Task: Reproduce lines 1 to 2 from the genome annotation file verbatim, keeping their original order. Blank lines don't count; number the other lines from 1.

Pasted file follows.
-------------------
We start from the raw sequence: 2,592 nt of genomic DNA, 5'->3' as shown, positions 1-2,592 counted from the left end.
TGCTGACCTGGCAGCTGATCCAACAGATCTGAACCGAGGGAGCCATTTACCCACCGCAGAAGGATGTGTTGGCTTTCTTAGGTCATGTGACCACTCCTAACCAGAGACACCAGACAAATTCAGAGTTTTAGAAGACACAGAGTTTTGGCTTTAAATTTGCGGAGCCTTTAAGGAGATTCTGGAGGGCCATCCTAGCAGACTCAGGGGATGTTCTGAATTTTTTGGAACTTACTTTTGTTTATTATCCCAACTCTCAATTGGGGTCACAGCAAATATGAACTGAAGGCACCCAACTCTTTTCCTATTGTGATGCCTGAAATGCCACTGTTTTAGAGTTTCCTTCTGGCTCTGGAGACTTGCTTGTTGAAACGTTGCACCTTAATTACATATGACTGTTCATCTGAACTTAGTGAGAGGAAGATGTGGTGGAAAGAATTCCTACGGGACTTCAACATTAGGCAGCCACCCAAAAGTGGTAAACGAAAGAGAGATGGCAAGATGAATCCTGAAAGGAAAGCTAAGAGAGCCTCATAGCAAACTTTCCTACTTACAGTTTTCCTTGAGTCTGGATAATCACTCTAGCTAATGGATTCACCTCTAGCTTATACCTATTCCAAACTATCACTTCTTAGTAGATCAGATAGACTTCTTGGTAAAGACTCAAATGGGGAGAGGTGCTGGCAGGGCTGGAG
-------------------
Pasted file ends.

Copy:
We start from the raw sequence: 2,592 nt of genomic DNA, 5'->3' as shown, positions 1-2,592 counted from the left end.
TGCTGACCTGGCAGCTGATCCAACAGATCTGAACCGAGGGAGCCATTTACCCACCGCAGAAGGATGTGTTGGCTTTCTTAGGTCATGTGACCACTCCTAACCAGAGACACCAGACAAATTCAGAGTTTTAGAAGACACAGAGTTTTGGCTTTAAATTTGCGGAGCCTTTAAGGAGATTCTGGAGGGCCATCCTAGCAGACTCAGGGGATGTTCTGAATTTTTTGGAACTTACTTTTGTTTATTATCCCAACTCTCAATTGGGGTCACAGCAAATATGAACTGAAGGCACCCAACTCTTTTCCTATTGTGATGCCTGAAATGCCACTGTTTTAGAGTTTCCTTCTGGCTCTGGAGACTTGCTTGTTGAAACGTTGCACCTTAATTACATATGACTGTTCATCTGAACTTAGTGAGAGGAAGATGTGGTGGAAAGAATTCCTACGGGACTTCAACATTAGGCAGCCACCCAAAAGTGGTAAACGAAAGAGAGATGGCAAGATGAATCCTGAAAGGAAAGCTAAGAGAGCCTCATAGCAAACTTTCCTACTTACAGTTTTCCTTGAGTCTGGATAATCACTCTAGCTAATGGATTCACCTCTAGCTTATACCTATTCCAAACTATCACTTCTTAGTAGATCAGATAGACTTCTTGGTAAAGACTCAAATGGGGAGAGGTGCTGGCAGGGCTGGAG